Similarly, in Venable v. Import Volkswagen, Inc., supra, 519 P.2d 667, the Kansas Supreme Court interpreted the following phrase: “ ‘The limit of the Company's liability for loss shall not exceed the actual cash value of the damaged or stolen property, if the loss is of a part, its actual cash value, at the time of loss, nor what it would then cost to repair or replace the damaged or stolen property or part with other of like kind and quality, less depreciation.’ ” (Id., at p. 672, original emphasis.) In upholding a jury award for the insured of the loss in value after repairs, the court stated: “When an insurer makes an election to repair or rebuild under a “ ‘repair, restore or replace clause’ ” in its policy the insurer is then obligated to put the vehicle in substantially the same condition as it was prior to the collision so as to render it as valuable and as serviceable as before.” (Ibid.)
This interpretation is the only reasonable construction of a contract provision requiring an insurer to “repair or replace” the damaged property or part with other of “like kind and quality.” To permit the insurer to repair the car to comparable physical condition and function while its value has plummeted does not compensate the insured with a car of “like kind and quality” as the average person would understand those words. The purpose of the policy is to compensate plaintiff for any loss or damage, less any deduction. Plaintiff is entitled to have a car just as valuable as the car was before the accident. Anything less would not be adequate compensation for the loss sustained.
I find unpersuasive the majority's conclusion that this interpretation of the policy language would “render essentially meaningless [Farmer's] clear right to elect to repair rather than to pay the actual cash value of the vehicle at the time of loss.” (Typed opn. p. 596.) In many instances, the total cost of repairs plus any diminution in value would not approach the preaccident value of the automobile. Farmers is not deprived of its right to elect to repair the damaged vehicle as the most economical means of paying claims; rather, Farmers may not elect to restore the car to its preaccident physical condition without compensating for loss of value when such election deprives plaintiff of his contractual right to an equally valuable automobile. I conclude that, as a matter of law, the provisions require the insured to restore the vehicle to its preaccident value.
In this case, the trial court did not construe the language of the policy and therefore did not instruct the jury as to the applicable law. The lower court apparently determined diminution in value was a proper element of damages under the policy as Farmer's demurrer to plaintiff's first cause of action embodying the breach of contract claim.1 Nevertheless, the court refused to instruct the jury with plaintiff's proposed instruction No. 6, which provided: “If the automobile could not be repaired to like kind and quality, or if repaired, the repaired vehicle was not of like kind and quality, plaintiff was entitled to either (1) be paid the actual cash value of his vehicle at the time of the collision, (2) have his car replaced with one of like kind and quality, or (3) be paid the difference between the actual cash value of the car at the time of the collision, less its actual cash value after repairs.”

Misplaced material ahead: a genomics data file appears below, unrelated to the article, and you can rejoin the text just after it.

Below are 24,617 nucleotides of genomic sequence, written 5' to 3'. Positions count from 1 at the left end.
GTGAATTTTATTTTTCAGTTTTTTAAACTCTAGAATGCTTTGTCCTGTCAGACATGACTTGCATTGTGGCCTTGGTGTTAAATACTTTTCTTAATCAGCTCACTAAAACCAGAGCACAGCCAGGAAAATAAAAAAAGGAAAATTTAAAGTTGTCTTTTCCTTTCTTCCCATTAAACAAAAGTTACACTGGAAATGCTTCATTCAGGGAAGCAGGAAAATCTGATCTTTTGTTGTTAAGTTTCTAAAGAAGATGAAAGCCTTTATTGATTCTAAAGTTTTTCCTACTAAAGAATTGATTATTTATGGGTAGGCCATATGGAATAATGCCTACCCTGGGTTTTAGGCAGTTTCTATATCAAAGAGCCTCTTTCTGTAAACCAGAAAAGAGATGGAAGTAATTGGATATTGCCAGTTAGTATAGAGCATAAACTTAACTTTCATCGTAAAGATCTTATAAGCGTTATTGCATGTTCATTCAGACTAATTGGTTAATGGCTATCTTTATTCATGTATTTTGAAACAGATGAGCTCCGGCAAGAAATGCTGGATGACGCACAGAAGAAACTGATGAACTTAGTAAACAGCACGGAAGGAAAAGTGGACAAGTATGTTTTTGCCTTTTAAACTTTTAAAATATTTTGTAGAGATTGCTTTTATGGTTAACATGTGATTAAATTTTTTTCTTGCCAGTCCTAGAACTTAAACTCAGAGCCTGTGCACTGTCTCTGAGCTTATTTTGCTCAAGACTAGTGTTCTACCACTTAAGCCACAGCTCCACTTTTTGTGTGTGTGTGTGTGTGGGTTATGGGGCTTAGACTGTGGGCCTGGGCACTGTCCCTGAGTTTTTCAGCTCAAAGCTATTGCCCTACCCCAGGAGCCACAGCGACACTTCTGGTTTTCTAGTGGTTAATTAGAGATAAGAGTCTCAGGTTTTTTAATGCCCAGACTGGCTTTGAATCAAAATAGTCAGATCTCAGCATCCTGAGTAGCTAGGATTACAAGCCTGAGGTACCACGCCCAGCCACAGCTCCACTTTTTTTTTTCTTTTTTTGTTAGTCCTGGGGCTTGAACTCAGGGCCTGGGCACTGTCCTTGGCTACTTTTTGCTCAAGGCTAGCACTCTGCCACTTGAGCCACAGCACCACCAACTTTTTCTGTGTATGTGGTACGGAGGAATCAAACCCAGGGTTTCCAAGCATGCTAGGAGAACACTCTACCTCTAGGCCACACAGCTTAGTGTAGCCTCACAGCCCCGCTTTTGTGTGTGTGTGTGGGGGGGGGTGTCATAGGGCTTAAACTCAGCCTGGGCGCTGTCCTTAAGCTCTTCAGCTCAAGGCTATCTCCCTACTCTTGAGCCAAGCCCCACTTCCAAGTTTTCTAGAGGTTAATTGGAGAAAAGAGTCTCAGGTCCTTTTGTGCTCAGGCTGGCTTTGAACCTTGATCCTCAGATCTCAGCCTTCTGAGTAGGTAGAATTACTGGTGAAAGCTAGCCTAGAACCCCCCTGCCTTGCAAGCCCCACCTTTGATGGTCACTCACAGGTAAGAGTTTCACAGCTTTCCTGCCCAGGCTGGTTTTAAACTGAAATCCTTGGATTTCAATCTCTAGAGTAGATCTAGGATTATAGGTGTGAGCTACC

Stating that proposed instruction No. 6 was encompassed within instruction No. 29, the court instructed the jury: “If you find that plaintiff's automobile could not reasonably be restored to a condition of like kind and quality as it was prior to the collision, and if you find that defendant's failure to pay plaintiff the actual cash value of the said vehicle was a breach of its contract of insurance, then you may award plaintiff the difference between the actual cash value of the said vehicle at date of the accident and after repair․”
In instructing the jury in the language of instruction No. 29, the trial court submitted for the jury's determination the legal question concerning the duty owed by Farmers to its insured under the provisions of the policy. This was error.2 The question of whether the contract obligated Farmers to pay plaintiff for his car's diminution in value after repairs restored it to its preaccident physical condition was not a factual issue. The only factual issues which should have been submitted to the jury were whether the automobile was restored to its preaccident operating condition and whether there was any diminution in value after the repairs were completed, not whether the defendant insurer breached the insurance contract by its failure to pay the actual cash value of the vehicle. This was a legal issue.
The trial court's refusal to instruct the jury with plaintiff's proposed instruction No. 6 while incorrectly submitting the legal question of the contract's meaning to the jury pursuant to instruction No. 29 constitutes reversible error. Although a trial court may properly refuse an instruction on the ground that the point is covered by other instructions, the court's refusal to give a proper instruction or the giving of an improper instruction, may be reversible error if it is affirmatively shown the error was likely to mislead the jury. (7 Witkin, Cal. Procedure (3d ed. 1985) Trial, § 240, pp. 246–248.) In this case, the error misled the jury as the instruction given did not inform the jury of the duty imposed upon Farmers under the contract. It was incumbent upon the trial court to properly instruct the jury on the controlling legal principles applicable to the case so that the jury would have a complete understanding of the facts. The jury returned a general verdict for Farmers. Therefore, I cannot discern whether the jury determined Farmers owed no duty to pay for diminution in value or whether it believed plaintiff had not proven actual loss of market value after the repairs to his car. Under these circumstances, the error must be deemed prejudicial as it is unclear whether a result more favorable to plaintiff may have ensued had proper instructions been given.